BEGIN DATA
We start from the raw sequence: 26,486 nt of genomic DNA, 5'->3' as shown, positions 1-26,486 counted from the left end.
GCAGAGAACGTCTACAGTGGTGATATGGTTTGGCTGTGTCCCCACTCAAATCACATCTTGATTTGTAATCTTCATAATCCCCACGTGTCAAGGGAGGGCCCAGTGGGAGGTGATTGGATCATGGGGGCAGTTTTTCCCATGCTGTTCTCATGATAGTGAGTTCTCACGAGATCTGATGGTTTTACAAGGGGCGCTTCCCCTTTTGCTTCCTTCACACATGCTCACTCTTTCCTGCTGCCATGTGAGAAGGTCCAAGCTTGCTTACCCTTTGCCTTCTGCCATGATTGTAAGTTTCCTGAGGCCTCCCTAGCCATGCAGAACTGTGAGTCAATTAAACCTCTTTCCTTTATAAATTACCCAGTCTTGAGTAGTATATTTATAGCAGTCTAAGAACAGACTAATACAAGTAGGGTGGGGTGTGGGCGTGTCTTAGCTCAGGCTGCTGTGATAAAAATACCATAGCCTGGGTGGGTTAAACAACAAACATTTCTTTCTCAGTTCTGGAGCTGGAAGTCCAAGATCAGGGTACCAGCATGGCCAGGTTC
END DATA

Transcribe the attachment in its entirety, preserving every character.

We start from the raw sequence: 26,486 nt of genomic DNA, 5'->3' as shown, positions 1-26,486 counted from the left end.
GCAGAGAACGTCTACAGTGGTGATATGGTTTGGCTGTGTCCCCACTCAAATCACATCTTGATTTGTAATCTTCATAATCCCCACGTGTCAAGGGAGGGCCCAGTGGGAGGTGATTGGATCATGGGGGCAGTTTTTCCCATGCTGTTCTCATGATAGTGAGTTCTCACGAGATCTGATGGTTTTACAAGGGGCGCTTCCCCTTTTGCTTCCTTCACACATGCTCACTCTTTCCTGCTGCCATGTGAGAAGGTCCAAGCTTGCTTACCCTTTGCCTTCTGCCATGATTGTAAGTTTCCTGAGGCCTCCCTAGCCATGCAGAACTGTGAGTCAATTAAACCTCTTTCCTTTATAAATTACCCAGTCTTGAGTAGTATATTTATAGCAGTCTAAGAACAGACTAATACAAGTAGGGTGGGGTGTGGGCGTGTCTTAGCTCAGGCTGCTGTGATAAAAATACCATAGCCTGGGTGGGTTAAACAACAAACATTTCTTTCTCAGTTCTGGAGCTGGAAGTCCAAGATCAGGGTACCAGCATGGCCAGGTTC